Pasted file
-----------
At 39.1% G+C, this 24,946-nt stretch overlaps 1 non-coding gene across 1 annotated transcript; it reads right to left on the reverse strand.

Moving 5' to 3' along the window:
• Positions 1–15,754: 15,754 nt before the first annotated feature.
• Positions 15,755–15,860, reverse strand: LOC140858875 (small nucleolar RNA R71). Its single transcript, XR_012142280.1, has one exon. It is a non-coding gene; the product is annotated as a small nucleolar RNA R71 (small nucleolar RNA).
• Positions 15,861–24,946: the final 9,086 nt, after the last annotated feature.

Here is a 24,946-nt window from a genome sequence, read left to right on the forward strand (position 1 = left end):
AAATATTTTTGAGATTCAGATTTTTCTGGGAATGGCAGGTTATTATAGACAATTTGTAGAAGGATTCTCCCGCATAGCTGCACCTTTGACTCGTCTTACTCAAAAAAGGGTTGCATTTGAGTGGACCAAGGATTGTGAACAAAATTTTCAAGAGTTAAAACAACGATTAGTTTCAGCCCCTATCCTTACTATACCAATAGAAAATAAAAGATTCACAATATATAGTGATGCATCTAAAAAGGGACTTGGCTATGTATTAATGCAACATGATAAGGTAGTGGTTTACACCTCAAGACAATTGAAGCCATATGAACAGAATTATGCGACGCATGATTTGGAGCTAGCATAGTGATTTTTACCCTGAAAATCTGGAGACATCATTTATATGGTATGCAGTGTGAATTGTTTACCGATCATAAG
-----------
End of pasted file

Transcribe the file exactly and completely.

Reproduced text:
At 39.1% G+C, this 24,946-nt stretch overlaps 1 non-coding gene across 1 annotated transcript; it reads right to left on the reverse strand.

Moving 5' to 3' along the window:
• Positions 1–15,754: 15,754 nt before the first annotated feature.
• Positions 15,755–15,860, reverse strand: LOC140858875 (small nucleolar RNA R71). Its single transcript, XR_012142280.1, has one exon. It is a non-coding gene; the product is annotated as a small nucleolar RNA R71 (small nucleolar RNA).
• Positions 15,861–24,946: the final 9,086 nt, after the last annotated feature.

Here is a 24,946-nt window from a genome sequence, read left to right on the forward strand (position 1 = left end):
AAATATTTTTGAGATTCAGATTTTTCTGGGAATGGCAGGTTATTATAGACAATTTGTAGAAGGATTCTCCCGCATAGCTGCACCTTTGACTCGTCTTACTCAAAAAAGGGTTGCATTTGAGTGGACCAAGGATTGTGAACAAAATTTTCAAGAGTTAAAACAACGATTAGTTTCAGCCCCTATCCTTACTATACCAATAGAAAATAAAAGATTCACAATATATAGTGATGCATCTAAAAAGGGACTTGGCTATGTATTAATGCAACATGATAAGGTAGTGGTTTACACCTCAAGACAATTGAAGCCATATGAACAGAATTATGCGACGCATGATTTGGAGCTAGCATAGTGATTTTTACCCTGAAAATCTGGAGACATCATTTATATGGTATGCAGTGTGAATTGTTTACCGATCATAAG